Summary of The Plundered Planet

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Rating

7 Overall

7 Importance

8 Innovation

6 Style


Recommendation

In the never-ending war between “romantics” and “ostriches,” economist Paul Collier stands squarely in the middle. Deeply grounded in the economic and environmental issues of the world’s poorest nations, Collier’s book provides background and cogent strategy for rational, pragmatic environmental practices (thus pacifying the romantics) and for bringing economic growth to the developing world via the sane, honest exploitation of natural resources (thus pleasing the ostriches). Collier describes the history and economic theory of resource “plunder,” and discusses how to turn it into resource management. He’s willing to fly in the face of popular opinion, and his hard-earned knowledge makes his arguments difficult to resist. In a perfect world, Collier would write less like an economist. But his ideas are so necessary and his solutions so urgent that readers who put up with his less-than-perfect flow of prose will gain important new insights. getAbstract strongly recommends this groundbreaking work to environmentalists, economists, policy makers, governments of any nation grappling with extracting their natural resources and all those concerned with these issues. And that should be everybody.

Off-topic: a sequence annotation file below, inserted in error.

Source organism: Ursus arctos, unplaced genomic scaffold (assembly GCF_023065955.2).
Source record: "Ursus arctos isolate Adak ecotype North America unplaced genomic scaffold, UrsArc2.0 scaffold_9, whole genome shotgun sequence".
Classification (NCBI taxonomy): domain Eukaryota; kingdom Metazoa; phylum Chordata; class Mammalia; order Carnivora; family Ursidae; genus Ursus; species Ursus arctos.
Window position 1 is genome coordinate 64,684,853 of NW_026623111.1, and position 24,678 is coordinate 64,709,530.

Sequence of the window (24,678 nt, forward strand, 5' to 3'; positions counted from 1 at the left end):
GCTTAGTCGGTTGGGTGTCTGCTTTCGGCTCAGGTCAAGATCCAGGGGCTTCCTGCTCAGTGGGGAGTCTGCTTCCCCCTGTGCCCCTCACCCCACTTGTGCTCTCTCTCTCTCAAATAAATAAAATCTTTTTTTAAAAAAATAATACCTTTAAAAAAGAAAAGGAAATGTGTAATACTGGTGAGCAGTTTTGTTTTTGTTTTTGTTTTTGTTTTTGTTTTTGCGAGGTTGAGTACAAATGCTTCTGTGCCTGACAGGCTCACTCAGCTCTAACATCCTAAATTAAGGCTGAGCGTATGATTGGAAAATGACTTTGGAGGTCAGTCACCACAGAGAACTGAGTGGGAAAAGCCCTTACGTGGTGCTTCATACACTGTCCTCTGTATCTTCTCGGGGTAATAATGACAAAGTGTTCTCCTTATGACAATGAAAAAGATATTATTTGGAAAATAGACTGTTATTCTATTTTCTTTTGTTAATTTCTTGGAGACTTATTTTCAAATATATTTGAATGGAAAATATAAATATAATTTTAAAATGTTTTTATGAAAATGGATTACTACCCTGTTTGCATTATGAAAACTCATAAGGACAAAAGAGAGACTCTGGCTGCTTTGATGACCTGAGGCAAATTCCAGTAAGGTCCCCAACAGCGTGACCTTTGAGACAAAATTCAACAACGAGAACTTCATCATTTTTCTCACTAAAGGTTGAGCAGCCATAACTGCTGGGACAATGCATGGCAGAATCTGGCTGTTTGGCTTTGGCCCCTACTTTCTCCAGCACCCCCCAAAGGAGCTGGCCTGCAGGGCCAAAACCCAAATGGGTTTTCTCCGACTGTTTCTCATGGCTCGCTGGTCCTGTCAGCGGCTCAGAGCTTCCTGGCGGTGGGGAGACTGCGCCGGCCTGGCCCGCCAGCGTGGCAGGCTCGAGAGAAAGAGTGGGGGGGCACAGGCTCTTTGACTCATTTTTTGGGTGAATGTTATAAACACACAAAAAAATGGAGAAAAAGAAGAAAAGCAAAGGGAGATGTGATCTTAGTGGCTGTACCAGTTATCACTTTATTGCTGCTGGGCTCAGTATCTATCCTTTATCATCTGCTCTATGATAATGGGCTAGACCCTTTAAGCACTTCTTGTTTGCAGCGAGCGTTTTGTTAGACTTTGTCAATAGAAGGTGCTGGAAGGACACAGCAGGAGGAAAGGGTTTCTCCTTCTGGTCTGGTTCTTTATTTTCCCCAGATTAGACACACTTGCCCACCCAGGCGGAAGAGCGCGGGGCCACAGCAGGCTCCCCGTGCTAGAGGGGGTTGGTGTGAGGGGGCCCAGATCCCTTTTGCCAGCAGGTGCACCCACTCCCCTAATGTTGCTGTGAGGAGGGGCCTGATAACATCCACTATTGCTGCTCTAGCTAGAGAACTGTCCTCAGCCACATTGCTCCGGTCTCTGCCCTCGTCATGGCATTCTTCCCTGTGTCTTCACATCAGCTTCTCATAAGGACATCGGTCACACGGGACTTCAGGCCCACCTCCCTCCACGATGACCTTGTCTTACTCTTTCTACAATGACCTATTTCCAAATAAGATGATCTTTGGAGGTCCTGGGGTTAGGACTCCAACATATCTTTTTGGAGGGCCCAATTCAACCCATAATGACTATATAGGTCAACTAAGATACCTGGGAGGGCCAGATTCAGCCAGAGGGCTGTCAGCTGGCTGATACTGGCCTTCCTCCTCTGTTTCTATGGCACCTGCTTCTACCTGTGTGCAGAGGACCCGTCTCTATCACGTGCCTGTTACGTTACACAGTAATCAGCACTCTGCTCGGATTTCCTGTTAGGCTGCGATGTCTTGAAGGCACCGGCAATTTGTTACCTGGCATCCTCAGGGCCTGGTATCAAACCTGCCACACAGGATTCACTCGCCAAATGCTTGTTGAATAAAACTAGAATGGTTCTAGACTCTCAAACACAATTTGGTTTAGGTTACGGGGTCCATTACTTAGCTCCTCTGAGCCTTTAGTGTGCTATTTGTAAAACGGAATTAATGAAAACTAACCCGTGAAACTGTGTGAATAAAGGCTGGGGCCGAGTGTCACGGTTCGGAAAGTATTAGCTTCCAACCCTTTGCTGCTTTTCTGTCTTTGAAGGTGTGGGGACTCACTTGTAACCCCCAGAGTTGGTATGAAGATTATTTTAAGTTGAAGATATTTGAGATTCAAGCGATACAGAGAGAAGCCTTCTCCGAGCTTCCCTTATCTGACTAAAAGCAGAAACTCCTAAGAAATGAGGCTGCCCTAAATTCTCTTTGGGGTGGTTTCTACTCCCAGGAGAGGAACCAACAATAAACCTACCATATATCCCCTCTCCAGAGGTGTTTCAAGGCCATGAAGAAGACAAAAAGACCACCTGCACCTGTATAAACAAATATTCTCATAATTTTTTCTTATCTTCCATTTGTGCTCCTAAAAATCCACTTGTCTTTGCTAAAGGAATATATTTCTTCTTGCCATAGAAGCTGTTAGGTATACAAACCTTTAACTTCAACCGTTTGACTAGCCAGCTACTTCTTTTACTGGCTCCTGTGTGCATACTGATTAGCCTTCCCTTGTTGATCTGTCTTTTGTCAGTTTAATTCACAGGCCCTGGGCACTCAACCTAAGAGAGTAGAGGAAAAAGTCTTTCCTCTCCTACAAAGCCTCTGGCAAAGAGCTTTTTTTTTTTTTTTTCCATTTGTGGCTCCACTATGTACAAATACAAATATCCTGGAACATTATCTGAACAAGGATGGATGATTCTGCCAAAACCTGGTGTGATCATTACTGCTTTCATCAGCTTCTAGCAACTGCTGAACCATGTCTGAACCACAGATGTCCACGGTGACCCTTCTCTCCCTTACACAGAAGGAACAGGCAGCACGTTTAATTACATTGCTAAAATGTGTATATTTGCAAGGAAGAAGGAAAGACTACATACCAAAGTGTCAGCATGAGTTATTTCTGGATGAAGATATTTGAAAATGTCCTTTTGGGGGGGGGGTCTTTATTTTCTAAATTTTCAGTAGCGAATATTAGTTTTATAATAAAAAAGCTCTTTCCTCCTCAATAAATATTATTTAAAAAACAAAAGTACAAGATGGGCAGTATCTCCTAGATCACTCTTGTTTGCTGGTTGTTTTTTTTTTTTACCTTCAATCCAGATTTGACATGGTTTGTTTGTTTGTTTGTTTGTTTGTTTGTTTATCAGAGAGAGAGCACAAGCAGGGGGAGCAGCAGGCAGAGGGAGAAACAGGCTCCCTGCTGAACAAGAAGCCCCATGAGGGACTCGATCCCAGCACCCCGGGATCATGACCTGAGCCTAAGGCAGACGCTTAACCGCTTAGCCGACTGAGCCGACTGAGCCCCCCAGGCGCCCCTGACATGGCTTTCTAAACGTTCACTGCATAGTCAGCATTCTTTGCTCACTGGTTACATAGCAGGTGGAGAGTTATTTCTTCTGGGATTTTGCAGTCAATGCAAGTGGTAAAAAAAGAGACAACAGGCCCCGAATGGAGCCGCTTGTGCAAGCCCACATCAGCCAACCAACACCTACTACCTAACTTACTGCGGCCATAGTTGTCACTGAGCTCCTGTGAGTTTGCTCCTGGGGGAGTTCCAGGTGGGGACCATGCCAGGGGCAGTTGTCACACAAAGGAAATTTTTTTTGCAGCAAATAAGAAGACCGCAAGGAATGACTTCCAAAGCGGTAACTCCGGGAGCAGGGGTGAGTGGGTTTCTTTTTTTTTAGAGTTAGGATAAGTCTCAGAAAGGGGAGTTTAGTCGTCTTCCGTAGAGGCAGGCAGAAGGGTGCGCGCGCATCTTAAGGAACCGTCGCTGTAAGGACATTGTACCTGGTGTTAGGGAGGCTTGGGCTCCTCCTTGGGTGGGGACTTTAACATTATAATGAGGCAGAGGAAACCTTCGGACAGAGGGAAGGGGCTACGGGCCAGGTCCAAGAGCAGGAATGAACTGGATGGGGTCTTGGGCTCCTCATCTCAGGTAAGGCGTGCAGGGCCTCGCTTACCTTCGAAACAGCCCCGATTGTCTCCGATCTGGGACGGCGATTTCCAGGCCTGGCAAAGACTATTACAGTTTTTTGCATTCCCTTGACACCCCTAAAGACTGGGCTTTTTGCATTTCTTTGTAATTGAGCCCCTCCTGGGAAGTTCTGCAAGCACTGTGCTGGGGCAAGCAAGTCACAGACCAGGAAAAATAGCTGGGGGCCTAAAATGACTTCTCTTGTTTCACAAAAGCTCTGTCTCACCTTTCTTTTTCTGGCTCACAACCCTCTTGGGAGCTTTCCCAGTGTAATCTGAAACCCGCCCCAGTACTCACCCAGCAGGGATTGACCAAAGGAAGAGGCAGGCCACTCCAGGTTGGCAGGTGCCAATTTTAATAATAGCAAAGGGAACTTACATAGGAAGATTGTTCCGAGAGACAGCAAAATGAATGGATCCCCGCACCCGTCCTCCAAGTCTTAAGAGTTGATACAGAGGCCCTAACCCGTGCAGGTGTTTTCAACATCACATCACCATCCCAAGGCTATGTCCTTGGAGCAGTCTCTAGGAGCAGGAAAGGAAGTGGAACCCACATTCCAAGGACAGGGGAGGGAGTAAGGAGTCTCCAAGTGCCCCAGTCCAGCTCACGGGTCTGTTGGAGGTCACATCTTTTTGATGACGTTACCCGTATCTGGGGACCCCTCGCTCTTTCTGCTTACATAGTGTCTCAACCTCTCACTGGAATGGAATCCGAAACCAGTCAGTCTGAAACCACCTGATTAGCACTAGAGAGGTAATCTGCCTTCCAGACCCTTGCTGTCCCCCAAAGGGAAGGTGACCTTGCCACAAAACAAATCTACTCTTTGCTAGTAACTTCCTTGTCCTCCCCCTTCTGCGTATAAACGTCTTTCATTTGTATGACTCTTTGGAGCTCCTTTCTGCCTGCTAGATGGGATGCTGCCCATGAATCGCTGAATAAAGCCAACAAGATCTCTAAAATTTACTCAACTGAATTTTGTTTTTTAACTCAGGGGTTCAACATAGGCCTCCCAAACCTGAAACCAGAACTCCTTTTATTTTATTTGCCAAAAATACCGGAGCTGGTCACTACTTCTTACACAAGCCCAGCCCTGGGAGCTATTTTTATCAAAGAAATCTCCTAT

In this summary, you will learn

  • Why few governments strike a balance between “prosperity and plunder,”
  • How the poorer nations of the world deal with environmental matters, and
  • What issues the attempted management of natural assets raises.
 

About the Author

Paul Collier, author of The Bottom Billion, is Professor of Economics and Director of the Center for the Study of African Economies at Oxford University.

 

Summary

The Tightrope
Underdeveloped, poor nations – home to “the bottom billion” of Earth’s population – possess a resource with the potential to save them: their natural assets. Handled properly, those assets and their resulting income can raise a nation’s fortunes. But when these countries ...

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